The American stigma on therapy is outdated and, frankly, silly. I know that I’m a therapist, and that I wouldn’t be if I didn’t believe in the process. I know that I come from one of those weird, but wonderful, families that never thought of therapy as something worth stigmatizing. There were plenty of other things that were taboo and had stigma, but therapy was, thankfully, not one of them.

I saw my first therapist when I was 19, and he failed me, unfortunately. I was cocky and angry, and he was not prepared. That happens sometimes. The next therapist I saw after I had a terrible and dangerous experience when I was 22. My best friend called me and said, “Nyssa, it’s either pain or vain, and if you choose vain, I will kill you.” She meant it kindly, but she was quite clear that she would be calling me regularly until I got therapy, and not for a friendly chat. I did get therapy. I still appreciate that phone call and remember it vividly.

My second therapist was wonderful. She got me. I was stressed and scared enough that I was less cocky and less angry. I accidentally emailed her an invitation to my bachelorette party, 6 years after she had last heard from me, as she had a very similar name to a friend of mine. She took it well, but corrected my mistake, and told me that she was glad I’d found happiness. I never deleted that email.

Since that therapist I have seen 5 others. Some were great, some were good enough for what I needed, and one was memorably bad. I didn’t last long with the bad one, but I was able to get out of that situation thanks to familial support when I discussed the feelings I was having about the response I got from that therapist.

I am not telling you this to frighten. I am not telling you this out of vanity or a desire to share my own story. I am telling you this, because I am not “crazy”. I have never been diagnosed with a major mental disorder. I admit to being slightly odd, but I’m also neurologically typical. I go see a therapist for a few months every couple of years. I consider these trips to be “tune ups”. I have clients who do the same thing with me as their therapist.

Sometimes our past stays back there and let’s us get on with our lives and sometimes it likes to yell at us. Sometimes our thoughts are kind and friendly, and sometimes they overwhelm us with negativity. Sometimes getting a little exercise is enough to edit our sadness, hopelessness, or negativity, and sometimes it isn’t. Therapy is meant to be a safe place to help people manage difficult emotions or transitions. Sometimes it is to help people who are ill or severely traumatized, but sometimes it is just having a place where you can be yourself, wholly, for about an hour. It is a way to be able to test out new ideas we’ve had about our humanity. It is a place to grow safely and gently.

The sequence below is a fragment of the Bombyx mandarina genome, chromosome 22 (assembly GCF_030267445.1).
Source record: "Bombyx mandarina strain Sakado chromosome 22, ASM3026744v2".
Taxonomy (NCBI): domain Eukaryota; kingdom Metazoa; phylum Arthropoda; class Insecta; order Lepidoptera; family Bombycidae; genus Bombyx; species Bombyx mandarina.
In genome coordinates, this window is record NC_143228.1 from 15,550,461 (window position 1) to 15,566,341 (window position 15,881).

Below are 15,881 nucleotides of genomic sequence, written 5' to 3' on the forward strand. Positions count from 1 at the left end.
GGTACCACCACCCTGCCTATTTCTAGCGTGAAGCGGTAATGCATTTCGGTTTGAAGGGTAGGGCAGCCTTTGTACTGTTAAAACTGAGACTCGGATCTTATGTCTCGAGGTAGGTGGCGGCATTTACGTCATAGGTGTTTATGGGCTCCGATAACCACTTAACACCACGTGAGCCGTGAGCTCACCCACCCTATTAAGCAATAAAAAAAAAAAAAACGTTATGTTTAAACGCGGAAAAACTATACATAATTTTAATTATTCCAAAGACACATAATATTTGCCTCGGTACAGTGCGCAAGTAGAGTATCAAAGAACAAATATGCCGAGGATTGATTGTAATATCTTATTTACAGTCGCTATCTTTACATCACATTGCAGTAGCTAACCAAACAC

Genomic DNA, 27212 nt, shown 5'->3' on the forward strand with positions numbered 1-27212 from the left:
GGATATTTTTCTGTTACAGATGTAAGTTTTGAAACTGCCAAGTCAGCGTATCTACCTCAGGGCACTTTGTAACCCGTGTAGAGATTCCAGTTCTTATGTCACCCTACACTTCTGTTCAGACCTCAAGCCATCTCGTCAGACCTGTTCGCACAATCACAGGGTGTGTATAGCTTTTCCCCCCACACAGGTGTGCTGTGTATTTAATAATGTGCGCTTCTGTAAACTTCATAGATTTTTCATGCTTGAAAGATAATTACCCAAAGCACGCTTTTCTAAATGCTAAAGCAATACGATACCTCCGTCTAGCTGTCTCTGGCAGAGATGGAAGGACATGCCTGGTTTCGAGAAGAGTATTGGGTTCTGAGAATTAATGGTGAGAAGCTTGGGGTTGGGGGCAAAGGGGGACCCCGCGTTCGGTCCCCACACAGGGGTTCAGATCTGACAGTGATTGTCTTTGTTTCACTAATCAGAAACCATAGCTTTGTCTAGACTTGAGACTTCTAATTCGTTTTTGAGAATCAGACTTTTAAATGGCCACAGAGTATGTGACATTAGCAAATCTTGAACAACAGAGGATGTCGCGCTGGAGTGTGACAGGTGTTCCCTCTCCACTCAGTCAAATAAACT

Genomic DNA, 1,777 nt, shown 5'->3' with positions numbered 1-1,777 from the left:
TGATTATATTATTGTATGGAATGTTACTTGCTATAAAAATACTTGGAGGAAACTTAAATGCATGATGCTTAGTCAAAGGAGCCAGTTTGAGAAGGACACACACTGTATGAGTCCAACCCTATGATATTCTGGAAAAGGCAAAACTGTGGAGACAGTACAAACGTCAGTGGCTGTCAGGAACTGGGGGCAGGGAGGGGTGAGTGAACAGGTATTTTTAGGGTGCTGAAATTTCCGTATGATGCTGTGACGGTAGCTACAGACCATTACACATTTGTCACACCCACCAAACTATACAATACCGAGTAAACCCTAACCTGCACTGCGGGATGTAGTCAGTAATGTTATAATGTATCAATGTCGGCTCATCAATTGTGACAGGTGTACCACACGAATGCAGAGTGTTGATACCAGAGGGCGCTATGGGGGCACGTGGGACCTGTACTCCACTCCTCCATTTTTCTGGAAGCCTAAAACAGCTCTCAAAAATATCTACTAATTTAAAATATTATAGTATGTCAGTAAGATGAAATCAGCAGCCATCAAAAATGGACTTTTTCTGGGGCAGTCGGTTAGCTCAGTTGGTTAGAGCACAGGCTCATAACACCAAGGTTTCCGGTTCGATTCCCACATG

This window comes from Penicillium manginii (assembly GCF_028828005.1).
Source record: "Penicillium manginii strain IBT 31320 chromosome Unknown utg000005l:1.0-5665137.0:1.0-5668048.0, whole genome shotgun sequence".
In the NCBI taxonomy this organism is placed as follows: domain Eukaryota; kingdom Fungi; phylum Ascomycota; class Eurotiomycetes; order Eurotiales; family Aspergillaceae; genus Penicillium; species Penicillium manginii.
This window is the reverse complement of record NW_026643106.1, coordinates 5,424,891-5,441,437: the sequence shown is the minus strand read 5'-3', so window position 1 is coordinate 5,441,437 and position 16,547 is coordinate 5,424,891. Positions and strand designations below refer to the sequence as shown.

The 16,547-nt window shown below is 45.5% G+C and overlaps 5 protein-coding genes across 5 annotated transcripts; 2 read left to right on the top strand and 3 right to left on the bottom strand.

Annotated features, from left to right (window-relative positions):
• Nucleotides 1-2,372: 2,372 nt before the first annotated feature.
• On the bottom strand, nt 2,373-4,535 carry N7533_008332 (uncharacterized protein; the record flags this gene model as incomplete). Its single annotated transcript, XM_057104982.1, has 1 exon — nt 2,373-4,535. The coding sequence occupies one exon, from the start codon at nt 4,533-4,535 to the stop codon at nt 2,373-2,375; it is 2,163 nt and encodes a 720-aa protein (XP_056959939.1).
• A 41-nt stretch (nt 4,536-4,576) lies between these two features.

It is not easy. I am not saying that therapy is all gentility and light, but it should be a space where a person is safe enough to figure out what isn’t working. People don’t necessarily go to therapy because they are sick. More often than not people go to therapy because they are uncomfortable, and they can’t figure out how to make it better on their own.

It makes me so sad when people won’t see a therapist because of the stigma. Part of the beauty of thereapy is that it’s confidential. More and more therapists are even doing therapy through the internet. So, you might not even have to leave your house to see a therapist. That being said, each time a person has a positive experience with therapy, I hope that they will shout it from the roof tops. I want for us as a society to respect the people who are brave enough to seek the help they need. I want for our society to appreciate that no one is an island and therefore should not be expected to go it alone.

In the book The Happiness Advantage Shawn Achor discusses the benefits of social support during stressful times. He shows how when a company is in a financial struggle team building is necessary to help them recover. In the midst of lay-offs, people who isolate, and then only become more and more discouraged, which in turn produces less successful work. Thus, the cycle continues. However, reaching out to others, improves moral. This in turn encourages people to do better work, in part because they like where they are and what they are doing; not because they are afraid, like the isolated people, but because they are motivated and part of a community.

This week, I encourage you to reevaluate your views on therapy. I hope that you would feel comfortable talking to a friend about the stigma on therapy and consider where it comes from and whether or not it’s from a valid place. I also encourage you to have some fun this week. Enjoy the people in your life, and smile, a lot.

Nyssa Hoerner is an LMFT-Associate, supervised by Bill Woodburn, LPC, LMFT, MEd, and is currently accepting new clients. Sign up for her newsletter by visiting her website at

Photo credit: trees by Greg Westfall.